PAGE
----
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ASCO '12 Standouts: Bristol Wows, J&J Hits Dendreon Hard


The markets opened on Monday with a host of new data from ASCO, including impressive news from Bristol and bad news for Dendreon.

When the markets opened Monday morning it was with fresh new data from the American Society of Clinical Oncology meeting in Chicago. Over the weekend took the stage to present trial and drug data.

Bristol-Myers Squibb (BMY) was one of the companies that stole the show with its immune therapy that shrunk tumors in three out of five cancer groups. Bristol’s stock started the day at $34.03, up 2.07% over its previous close, but then dropped back down to $33.56, up only 0.72%, by 11 a.m.

The anti-PD-1 drug, BMS-936558, is still in a very early-stage program, but the fact that it spurred tumor shrinkage in 18% of 72 lung cancer patients, close to a third of 98 melanoma patients and 27% of 33 kidney cancer patients, has made the drug closely watched. Colon and prostate cancer patients were also treated, but there was no major tumor shrinkage. Bristol also reported that the disease was stable in some patients for at least half a year, including 7% of lung cancer patients.

“This level of response in patients with advanced lung cancer, which is typically not responsive to immune-based therapies, was unexpected and notable, Julie Brahmer, MD, associate professor of oncology at Johns Hopkins, told FierceBiotech.

According to Bloomberg, Merck & Co., Roche, Teva Pharmaceuticals and GlaxoSmithKline are all in early stages of testing similar drugs.

In bad news for Dendreon (DNDN), Johnson & Johnson (JNJ) presented impressive data on Zytiga among pre-chemo prostate cancer patients, despite the fact that it ended its study early. J&J’s stock started the day above its Friday close and only continued to climb on Monday morning. Right now, Zytiga is approved for post-chemo use; however, it is used off-label for pre-chemo. The investigators estimated a 33% improvement over the overall progression-free survival rate of 8.3 months.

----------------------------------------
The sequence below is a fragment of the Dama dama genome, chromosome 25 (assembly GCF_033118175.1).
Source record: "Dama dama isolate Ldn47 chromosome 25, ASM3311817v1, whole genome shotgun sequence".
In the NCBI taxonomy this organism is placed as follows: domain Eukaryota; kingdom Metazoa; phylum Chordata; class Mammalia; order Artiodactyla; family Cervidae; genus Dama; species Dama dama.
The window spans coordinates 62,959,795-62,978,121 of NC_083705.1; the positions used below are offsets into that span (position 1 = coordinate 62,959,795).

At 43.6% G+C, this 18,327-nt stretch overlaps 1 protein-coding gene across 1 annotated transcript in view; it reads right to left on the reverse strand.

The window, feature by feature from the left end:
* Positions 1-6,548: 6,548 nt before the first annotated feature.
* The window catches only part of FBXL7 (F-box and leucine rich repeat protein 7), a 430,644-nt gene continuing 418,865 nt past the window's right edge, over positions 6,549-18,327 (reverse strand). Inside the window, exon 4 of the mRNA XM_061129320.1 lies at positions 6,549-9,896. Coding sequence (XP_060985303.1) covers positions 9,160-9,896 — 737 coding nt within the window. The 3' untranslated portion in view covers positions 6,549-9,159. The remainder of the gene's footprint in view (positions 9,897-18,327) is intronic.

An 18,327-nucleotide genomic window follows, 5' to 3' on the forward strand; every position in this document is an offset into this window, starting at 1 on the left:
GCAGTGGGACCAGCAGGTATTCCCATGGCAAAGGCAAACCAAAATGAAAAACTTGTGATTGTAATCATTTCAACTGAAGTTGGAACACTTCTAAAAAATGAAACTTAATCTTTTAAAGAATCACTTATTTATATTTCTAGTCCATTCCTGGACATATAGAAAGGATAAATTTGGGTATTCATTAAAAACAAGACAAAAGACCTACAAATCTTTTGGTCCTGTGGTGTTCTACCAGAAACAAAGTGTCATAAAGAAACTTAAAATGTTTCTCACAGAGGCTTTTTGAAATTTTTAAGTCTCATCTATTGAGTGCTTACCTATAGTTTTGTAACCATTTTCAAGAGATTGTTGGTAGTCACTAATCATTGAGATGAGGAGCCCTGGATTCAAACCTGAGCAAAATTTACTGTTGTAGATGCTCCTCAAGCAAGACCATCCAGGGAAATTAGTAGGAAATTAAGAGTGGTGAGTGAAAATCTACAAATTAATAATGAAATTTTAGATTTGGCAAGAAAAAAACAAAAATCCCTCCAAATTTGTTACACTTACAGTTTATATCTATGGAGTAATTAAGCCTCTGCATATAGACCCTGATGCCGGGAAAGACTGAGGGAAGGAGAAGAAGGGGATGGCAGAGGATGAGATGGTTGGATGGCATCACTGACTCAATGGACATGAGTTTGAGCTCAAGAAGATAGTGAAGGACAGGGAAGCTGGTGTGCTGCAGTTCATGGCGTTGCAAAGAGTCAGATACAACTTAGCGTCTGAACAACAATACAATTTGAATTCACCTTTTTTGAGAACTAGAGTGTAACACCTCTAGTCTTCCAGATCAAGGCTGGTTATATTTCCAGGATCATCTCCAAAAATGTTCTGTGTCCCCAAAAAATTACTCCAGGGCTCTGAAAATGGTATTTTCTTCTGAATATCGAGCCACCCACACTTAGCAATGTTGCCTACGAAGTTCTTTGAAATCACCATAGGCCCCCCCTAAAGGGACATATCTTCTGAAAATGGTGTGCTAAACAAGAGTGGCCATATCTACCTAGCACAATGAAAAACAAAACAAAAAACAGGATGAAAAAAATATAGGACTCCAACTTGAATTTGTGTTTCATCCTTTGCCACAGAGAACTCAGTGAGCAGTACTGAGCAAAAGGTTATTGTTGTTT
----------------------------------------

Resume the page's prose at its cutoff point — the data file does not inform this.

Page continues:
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Johnson & Johnson

In the second half of the year, the company will file for expanded approval for the use of Zytiga, which would make it compete even more directly with Dendreon’s stumbling Provenge. Despite the fact that investors expected ASCO to be mostly bad news for Dendreon, the stock dropped 5.47% from Friday’s close at $6.76 to Monday’s open at $6.39.

Medivation (MDVN) had a bit of a roller coaster morning, starting the day at $86.26, up 4.33% over Friday’s $82.68 close before falling by 5.77% from its opening price and then slowly creeping back up to $83.24 just before 11 a.m. Despite the fact that Medivation didn’t present any significant data, it has been generating interest because it is developing a treatment similar to Zytiga.

The company presented new secondary endpoint data showing that its pill, enzalutamide, improved quality of life and delayed the time it took for the cancer to spread to bone in men with a castration-resistant form of the disease.

Jefferies raised its median target price for Medivation to $105 from $97. The firm said it thinks enzalutamide can match or beat Zytiga’s overall survival results.

The information contained in this article should not be construed as investment advice or as a solicitation to buy or sell any stock.

Read more:

ASCO Roundup

Bristol-Myers Claims ASCO Spotlight with Promising PD-1 Drug Data

Bristol Immune Drug Success in Cancer May Spur Industry Race

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